west build -b native_posix samples/hello_world


The result of the compilation is an executable (zephyr.exe) placed in the zephyr/ subdirectory of the build folder. Run the zephyr.exe executable as you would any other Linux console application.

$ ./build/zephyr/zephyr.exe
# Press Ctrl+C to exit

This executable accepts several command line options depending on the compilation configuration. You can run it with the --help command line switch to get a list of available options:

$ ./build/zephyr/zephyr.exe --help

Note that the Zephyr kernel does not actually exit once the application is finished. It simply goes into the idle loop forever. Therefore you must stop the application manually (Ctrl+C in Linux).

Application tests using the ztest framework will exit after all tests have completed.

If you want your application to gracefully finish when it reaches some point, you may add a conditionally compiled (:kconfig:`CONFIG_ARCH_POSIX`) call to posix_exit(int status) at that point.


Since the Zephyr executable is a native application, it can be debugged and instrumented as any other native program. The program is compiled with debug information, so it can be run directly in, for example, gdb or instrumented with valgrind.

Because the execution of your Zephyr application is normally deterministic (there are no asynchronous or random components), you can execute the code multiple times and get the exact same result. Instrumenting the code does not affect its execution.

To ease debugging you may want to compile your code without optimizations (e.g., -O0) by setting :kconfig:`CONFIG_NO_OPTIMIZATIONS`.

Address Sanitizer (ASan)

You can also build Zephyr with Address Sanitizer. To do this, set :kconfig:`CONFIG_ASAN`, for example, in the application project file, or in the west build or cmake command line invocation.

Note that you will need the ASan library installed in your system. In Debian/Ubuntu this is libasan1.

32 and 64bit versions

native_posix comes with two targets: A 32 bit and 64 bit version. The 32 bit version, native_posix, is the default target, which will compile your code for the ILP32 ABI (i386 in a x86 or x86_64 system) where pointers and longs are 32 bits. This mimics the ABI of most embedded systems Zephyr targets, and is therefore normally best to test and debug your code, as some bugs are dependent on the size of pointers and longs. This target requires either a 64 bit system with multilib support installed or one with a 32bit userspace.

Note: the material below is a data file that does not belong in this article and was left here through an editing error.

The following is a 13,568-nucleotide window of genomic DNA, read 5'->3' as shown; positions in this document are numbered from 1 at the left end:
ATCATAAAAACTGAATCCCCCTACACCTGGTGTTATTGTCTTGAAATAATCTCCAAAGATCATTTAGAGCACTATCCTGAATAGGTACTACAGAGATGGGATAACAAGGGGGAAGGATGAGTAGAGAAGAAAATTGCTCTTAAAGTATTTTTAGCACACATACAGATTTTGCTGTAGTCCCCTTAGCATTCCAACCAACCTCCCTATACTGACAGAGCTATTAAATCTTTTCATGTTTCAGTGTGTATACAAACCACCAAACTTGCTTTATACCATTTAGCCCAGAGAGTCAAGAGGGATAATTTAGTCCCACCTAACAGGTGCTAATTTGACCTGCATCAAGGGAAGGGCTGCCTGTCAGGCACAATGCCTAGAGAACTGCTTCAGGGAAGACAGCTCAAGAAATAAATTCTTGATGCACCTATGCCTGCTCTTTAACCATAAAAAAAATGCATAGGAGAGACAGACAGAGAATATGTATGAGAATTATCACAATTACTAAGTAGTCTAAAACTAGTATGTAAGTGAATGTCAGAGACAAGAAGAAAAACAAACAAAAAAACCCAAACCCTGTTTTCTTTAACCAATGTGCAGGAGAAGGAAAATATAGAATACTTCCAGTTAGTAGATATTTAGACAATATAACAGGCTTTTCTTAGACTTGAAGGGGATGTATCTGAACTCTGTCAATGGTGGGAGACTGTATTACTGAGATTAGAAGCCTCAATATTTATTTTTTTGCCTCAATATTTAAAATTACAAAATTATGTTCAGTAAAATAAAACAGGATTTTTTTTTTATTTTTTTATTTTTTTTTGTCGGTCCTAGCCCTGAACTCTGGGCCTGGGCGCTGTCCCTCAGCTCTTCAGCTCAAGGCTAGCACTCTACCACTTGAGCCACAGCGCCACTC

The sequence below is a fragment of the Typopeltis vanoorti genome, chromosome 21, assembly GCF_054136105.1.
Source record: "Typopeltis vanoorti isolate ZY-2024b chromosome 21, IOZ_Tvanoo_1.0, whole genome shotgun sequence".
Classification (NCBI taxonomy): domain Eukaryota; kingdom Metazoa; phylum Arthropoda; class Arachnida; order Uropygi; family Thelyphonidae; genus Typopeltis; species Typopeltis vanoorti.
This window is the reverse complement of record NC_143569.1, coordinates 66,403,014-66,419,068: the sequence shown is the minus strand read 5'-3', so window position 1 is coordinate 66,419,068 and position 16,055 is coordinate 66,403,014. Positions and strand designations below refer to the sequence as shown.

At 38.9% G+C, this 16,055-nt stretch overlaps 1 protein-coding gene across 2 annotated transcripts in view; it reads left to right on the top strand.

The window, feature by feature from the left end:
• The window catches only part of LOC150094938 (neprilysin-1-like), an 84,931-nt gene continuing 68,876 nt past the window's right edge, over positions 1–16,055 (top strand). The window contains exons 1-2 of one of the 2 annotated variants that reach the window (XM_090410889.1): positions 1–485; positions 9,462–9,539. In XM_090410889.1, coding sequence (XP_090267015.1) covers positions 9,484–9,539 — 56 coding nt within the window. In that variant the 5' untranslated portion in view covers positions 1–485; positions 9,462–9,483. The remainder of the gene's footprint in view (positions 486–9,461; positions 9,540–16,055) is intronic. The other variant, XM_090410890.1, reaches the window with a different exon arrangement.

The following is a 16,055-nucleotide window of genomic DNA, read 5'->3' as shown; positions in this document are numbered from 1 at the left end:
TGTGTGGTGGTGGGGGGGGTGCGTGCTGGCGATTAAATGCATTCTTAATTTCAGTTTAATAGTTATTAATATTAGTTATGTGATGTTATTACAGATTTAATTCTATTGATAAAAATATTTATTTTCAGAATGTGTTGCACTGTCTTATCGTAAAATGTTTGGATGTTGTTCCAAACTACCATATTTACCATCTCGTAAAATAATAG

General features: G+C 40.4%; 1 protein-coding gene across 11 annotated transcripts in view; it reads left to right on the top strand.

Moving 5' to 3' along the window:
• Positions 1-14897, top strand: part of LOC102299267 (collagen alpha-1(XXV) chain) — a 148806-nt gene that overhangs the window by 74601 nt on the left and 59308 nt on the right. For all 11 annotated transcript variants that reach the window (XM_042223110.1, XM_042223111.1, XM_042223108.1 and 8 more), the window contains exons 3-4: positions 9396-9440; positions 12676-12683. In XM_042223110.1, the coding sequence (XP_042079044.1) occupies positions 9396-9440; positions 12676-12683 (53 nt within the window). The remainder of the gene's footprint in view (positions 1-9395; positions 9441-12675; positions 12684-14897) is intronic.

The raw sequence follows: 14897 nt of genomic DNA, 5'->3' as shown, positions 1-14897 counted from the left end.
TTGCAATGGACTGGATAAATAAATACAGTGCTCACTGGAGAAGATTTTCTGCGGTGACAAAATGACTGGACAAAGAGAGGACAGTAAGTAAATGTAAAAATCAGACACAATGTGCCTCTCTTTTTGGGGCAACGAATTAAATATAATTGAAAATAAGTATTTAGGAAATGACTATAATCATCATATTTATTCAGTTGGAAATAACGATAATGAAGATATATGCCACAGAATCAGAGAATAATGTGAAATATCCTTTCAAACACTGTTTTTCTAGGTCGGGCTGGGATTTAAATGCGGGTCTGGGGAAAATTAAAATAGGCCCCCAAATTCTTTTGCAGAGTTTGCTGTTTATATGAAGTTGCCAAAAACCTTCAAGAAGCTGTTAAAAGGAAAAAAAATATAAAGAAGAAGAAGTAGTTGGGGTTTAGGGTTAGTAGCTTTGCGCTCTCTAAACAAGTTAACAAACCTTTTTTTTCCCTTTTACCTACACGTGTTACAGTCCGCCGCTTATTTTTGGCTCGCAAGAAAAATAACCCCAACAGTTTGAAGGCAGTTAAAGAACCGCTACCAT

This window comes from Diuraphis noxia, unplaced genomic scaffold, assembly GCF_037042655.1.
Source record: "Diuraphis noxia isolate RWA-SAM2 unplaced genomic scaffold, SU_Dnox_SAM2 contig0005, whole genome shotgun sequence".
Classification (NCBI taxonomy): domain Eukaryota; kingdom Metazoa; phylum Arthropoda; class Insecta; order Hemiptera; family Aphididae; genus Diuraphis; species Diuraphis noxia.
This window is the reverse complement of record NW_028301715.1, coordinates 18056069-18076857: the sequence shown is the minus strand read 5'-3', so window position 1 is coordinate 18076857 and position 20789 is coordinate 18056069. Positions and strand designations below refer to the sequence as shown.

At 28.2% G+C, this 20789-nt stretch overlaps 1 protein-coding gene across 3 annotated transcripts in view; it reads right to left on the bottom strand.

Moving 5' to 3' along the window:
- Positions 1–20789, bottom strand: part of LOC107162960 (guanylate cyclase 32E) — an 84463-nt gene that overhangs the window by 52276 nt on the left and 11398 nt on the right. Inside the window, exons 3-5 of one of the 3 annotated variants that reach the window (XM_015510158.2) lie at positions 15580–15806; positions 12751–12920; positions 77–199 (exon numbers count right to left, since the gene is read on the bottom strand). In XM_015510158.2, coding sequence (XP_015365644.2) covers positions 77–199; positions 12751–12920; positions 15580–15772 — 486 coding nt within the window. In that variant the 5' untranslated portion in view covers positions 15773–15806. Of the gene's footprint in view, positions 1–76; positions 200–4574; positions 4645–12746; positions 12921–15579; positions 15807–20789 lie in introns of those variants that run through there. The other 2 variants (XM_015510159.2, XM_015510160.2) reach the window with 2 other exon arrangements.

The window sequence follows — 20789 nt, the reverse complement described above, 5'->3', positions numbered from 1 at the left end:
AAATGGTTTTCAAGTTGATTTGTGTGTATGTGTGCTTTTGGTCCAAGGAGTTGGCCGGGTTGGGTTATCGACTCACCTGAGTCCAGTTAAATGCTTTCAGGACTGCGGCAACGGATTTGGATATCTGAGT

The 64 bit version, native_posix_64, compiles your code targeting the LP64 ABI (x86-64 in x86 systems), where pointers and longs are 64 bits. You can use this target if you cannot compile or run 32 bit binaries.

If you are using another 32 bit POSIX arch target you may also override its ABI target and pointer bit width by setting :kconfig:`CONFIG_64BIT`.

Rationale for this port

The main intents of this port are:

  • Allow functional debugging, instrumentation and analysis of the code with native tooling.

  • Allow functional regression testing, and simulations in which we have the full functionality of the code.

  • Run tests fast: several minutes of simulated time per wall time second.

  • Possibility to connect to external tools which may be able to run much faster or much slower than real time.

  • Deterministic, repeatable runs: There must not be any randomness or indeterminism (unless host peripherals are used). The result must not be affected by:

    • Debugging or instrumenting the code.

    • Pausing in a breakpoint and continuing later.

    • The host computer performance or its load.

The aim of this port is not to debug HW/SW races, missed HW programming deadlines, or issues in which an interrupt comes when it was not expected. Normally those would be debugged with a cycle accurate Instruction Set Simulator (ISS) or with a development board.

Comparison with other options

This port does not try to replace cycle accurate instruction set simulators (ISS), development boards, or QEMU, but to complement them. This port’s main aim is to meet the targets described in the previous Rationale for this port section.

Comparison of different debugging targets